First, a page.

Pour ce 7e épisode, nous allons évoquer le premier tube Hergestellt in Deutschland (made in Germany) qui dépassa le million d’exemplaires.
You can find a summary in English below.
Une version en anglais par Marlène Dietrich est ici
For my Friends who don’t speak French a summary in English. I hope it can help to follow what I say :
« Lili Marleen » is a song with an extraordinary destiny, sometimes described as the first planetary hit. Except perhaps in Germany, today we mainly know Marlène Dietrich’s version in German and English. Born in Berlin in 1901, Marlène Dietrich left for Hollywood after the phenomenal success of the film The Blue Angel (Der blaue Engel). Fiercely anti-Nazi, she obtained American citizenship in 1939. For three years, she would encourage soldiers traveling through the fields of battle in a jeep, on a motorcycle or even on foot under the fire of projectiles. From 1944, she sang for the American and British troops stationed in the United Kingdom, before accompanying the 3rd American army of General Patton. She will give for the soldiers more than 60 concerts. She will of course sing ‘Lili Marlene’ there, instead of the original title ‘Lili Marleen’ and the lyrics (in the English version the soldier no longer dies at the end).
The singer’s commitment will inspire the group Noir Désir on the album Tostaki
Oh Marlène, c’est la haine / Qui nous a emmenés là
Oh Marlène / Dans tes veines / Coule l’amour des soldats
Et quand ils meurent ou s’endorment / C’est la chaleur de ta voix
Qui les apaise, et les traîne / Jusqu’en dehors des combats
Oh Marlène, it’s hate / Who took us there
Oh Marlène / In your veins / Flows the love of soldiers
And when they die or fall asleep / It’s the warmth of your voice
Who appeases them, and drags them / Out of the fights
But let’s come to the original version.
Sample of the original version by Lale Andersen
The story of « Lili Marleen », or rather « Lied eines jungen Wachtpostens » (in English « Song of a young sentry »), begins in 1915 when the poet Hans Leip, wrote a poem the day before of his departure for the Russian front. It describes the torments of a young sentry thinking of his beloved Lily Marleen. In reality Lili and Marleen were two different people, but as « Les inconnus » (famous French humorists) would say, that’s none of our business!
In 1937, the composer Rudolf Zink gave his mistress, Lale Andersen, a melancholy score for this song, which she would sing in Berlin cabarets. Lale Andersen will record on disc in 1938 a version with music written by the composer Norbert Schultze. Then in 1939 a version with orchestra. The song goes more or less unnoticed with barely a few hundred copies sold.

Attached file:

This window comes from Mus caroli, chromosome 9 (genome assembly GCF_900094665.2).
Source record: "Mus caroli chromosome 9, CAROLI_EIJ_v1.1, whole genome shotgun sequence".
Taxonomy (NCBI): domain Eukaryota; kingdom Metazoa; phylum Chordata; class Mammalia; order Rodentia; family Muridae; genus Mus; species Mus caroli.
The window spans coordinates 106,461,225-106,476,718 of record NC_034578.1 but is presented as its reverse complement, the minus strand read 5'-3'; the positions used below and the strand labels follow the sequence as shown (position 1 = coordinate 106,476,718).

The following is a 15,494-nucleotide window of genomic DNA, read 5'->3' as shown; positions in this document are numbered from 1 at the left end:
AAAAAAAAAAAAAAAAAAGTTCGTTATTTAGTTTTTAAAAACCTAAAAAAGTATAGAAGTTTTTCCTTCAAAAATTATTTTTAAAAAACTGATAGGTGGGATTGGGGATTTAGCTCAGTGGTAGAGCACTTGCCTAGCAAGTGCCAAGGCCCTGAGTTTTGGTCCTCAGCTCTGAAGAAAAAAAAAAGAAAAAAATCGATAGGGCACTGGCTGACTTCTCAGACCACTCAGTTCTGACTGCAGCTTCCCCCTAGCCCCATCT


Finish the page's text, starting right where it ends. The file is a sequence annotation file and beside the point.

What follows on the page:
Several legends accompany the revival of the title.
What seems certain is that in 1941, the Third Reich installed a radio broadcasting in medium waves in Belgrade to boost the mood of its army. The record warehouse having been destroyed, there are still 60 records including Lili Marleen. The track is used as the end credits of a very popular autograph show with German soldiers.
At the end of 1942, Lili Marleen was temporarily banned from Germany. On one hand, because Goebbels finds the title depressive, especially the last stanza where the poet evokes the death of the soldier. On the other hand, because after having wanted to use the popularity of the singer, the Nazis did not like either the personality of Lale Andersen or her relations.
Inspired by the life of Lale Andersen, Fassbinder would shoot the 1981 film Lili Marlene with Hanna Schygulla in the title role.
Although Nazi propaganda now forbids Lale Andersen from performing on stage or participating in radio broadcasts, the song nevertheless remains in favor with powerful Party figures. In particular those of Rommel, « the desert fox », whose troops in Libya (the Afrika Korps) managed to pick up radio from Belgrade. English soldiers are reported to have often shouted « Louder please, comrades » to the German trenches hearing the song on the radio every evening at 10 p.m., a kind of fraternization between the English troops and the German troops, the melancholy thoughts of a young sentry thinking of his fiancée moving the soldiers on both sides. The song was then adapted into English and used by Allied propaganda, which made it the song of Freedom. It was at this time that, as a symbol, victory changed sides. This is how the song conquered the whole world. General Eisenhower said that Hans Leip was the only German who brought joy to the whole world during the war.
Before letting you find Lili Marlene under the lantern, I say see you soon for a new episode of Ils Ont Repris Ma Chanson.